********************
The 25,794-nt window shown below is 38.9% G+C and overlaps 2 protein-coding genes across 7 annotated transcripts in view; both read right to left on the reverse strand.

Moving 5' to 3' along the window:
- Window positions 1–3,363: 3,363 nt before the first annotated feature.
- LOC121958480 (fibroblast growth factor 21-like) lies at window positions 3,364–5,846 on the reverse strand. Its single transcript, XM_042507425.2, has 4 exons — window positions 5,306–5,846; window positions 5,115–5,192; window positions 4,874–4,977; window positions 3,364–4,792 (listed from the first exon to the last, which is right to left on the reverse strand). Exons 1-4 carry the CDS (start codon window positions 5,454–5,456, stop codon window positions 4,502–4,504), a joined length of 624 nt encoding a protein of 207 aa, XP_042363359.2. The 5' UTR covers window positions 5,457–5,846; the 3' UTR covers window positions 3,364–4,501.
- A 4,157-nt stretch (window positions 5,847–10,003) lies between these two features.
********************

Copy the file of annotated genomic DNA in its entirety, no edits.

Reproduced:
The 25,794-nt window shown below is 38.9% G+C and overlaps 2 protein-coding genes across 7 annotated transcripts in view; both read right to left on the reverse strand.

Moving 5' to 3' along the window:
- Window positions 1–3,363: 3,363 nt before the first annotated feature.
- LOC121958480 (fibroblast growth factor 21-like) lies at window positions 3,364–5,846 on the reverse strand. Its single transcript, XM_042507425.2, has 4 exons — window positions 5,306–5,846; window positions 5,115–5,192; window positions 4,874–4,977; window positions 3,364–4,792 (listed from the first exon to the last, which is right to left on the reverse strand). Exons 1-4 carry the CDS (start codon window positions 5,454–5,456, stop codon window positions 4,502–4,504), a joined length of 624 nt encoding a protein of 207 aa, XP_042363359.2. The 5' UTR covers window positions 5,457–5,846; the 3' UTR covers window positions 3,364–4,501.
- A 4,157-nt stretch (window positions 5,847–10,003) lies between these two features.